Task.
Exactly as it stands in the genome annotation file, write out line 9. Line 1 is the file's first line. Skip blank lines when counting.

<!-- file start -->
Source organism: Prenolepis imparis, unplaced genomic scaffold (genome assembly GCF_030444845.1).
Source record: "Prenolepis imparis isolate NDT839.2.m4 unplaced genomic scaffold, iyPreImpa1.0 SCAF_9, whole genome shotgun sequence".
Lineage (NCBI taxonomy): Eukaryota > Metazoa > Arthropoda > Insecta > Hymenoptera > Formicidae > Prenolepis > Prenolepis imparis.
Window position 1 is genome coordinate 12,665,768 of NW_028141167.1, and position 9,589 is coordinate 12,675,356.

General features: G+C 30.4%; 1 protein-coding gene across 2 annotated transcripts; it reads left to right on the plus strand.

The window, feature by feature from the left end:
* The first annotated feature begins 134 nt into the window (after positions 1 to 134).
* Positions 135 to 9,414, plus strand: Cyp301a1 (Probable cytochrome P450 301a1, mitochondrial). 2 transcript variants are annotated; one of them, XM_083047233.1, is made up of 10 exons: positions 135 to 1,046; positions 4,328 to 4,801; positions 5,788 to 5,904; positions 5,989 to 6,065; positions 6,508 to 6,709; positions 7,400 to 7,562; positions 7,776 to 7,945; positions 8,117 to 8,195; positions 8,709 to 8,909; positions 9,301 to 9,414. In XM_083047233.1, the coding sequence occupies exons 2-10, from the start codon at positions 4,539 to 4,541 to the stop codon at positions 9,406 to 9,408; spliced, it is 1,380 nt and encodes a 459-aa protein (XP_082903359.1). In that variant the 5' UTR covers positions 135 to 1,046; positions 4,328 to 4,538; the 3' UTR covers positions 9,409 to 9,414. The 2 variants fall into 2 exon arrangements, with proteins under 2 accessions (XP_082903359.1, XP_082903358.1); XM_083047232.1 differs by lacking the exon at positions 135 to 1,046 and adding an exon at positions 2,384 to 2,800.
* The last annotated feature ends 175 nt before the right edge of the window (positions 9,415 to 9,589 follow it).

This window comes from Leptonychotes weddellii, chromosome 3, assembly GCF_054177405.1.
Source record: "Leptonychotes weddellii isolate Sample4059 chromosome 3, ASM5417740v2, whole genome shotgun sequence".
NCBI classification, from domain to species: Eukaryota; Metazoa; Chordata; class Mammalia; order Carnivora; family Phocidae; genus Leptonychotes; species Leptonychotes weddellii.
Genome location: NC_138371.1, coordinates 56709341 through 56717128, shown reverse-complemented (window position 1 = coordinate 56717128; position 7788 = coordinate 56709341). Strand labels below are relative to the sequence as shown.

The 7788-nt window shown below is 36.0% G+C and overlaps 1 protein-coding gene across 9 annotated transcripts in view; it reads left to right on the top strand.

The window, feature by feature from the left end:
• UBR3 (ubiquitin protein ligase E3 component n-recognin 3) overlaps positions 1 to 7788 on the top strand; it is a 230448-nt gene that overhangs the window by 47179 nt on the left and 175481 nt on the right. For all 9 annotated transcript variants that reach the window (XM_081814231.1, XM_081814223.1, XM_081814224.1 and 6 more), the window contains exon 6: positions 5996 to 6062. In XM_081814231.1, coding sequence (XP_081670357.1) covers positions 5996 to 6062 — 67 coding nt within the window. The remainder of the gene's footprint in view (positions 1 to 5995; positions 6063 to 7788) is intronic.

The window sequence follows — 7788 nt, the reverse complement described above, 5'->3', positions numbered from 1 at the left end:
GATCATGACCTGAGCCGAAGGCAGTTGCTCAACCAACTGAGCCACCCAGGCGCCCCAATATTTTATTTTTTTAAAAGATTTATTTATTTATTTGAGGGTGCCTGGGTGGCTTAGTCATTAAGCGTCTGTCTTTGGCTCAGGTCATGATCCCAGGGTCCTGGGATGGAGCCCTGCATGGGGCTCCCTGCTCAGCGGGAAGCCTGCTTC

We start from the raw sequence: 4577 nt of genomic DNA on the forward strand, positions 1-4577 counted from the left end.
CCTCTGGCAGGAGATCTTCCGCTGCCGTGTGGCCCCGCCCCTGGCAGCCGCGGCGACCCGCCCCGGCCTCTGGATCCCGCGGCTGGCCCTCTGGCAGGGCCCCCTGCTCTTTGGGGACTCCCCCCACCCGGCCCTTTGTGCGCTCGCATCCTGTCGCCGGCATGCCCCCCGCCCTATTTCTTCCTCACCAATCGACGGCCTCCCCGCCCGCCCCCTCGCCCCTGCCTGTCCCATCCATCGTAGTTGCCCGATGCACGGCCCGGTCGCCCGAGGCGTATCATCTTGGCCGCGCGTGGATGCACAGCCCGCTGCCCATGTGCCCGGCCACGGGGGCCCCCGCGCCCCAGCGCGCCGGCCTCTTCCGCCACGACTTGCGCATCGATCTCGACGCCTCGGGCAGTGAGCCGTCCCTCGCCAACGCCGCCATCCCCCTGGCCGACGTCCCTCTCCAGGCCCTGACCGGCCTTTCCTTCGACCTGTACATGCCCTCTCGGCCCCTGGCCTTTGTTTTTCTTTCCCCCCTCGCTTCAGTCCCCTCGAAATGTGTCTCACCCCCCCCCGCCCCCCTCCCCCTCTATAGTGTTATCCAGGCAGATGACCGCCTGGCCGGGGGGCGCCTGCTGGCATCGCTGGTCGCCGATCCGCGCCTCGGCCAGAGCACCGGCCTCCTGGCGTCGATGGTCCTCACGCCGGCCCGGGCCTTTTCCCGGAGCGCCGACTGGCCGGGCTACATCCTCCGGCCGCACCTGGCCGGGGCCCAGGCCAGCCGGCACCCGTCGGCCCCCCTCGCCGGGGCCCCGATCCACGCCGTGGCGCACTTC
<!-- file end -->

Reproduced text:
* The last annotated feature ends 175 nt before the right edge of the window (positions 9,415 to 9,589 follow it).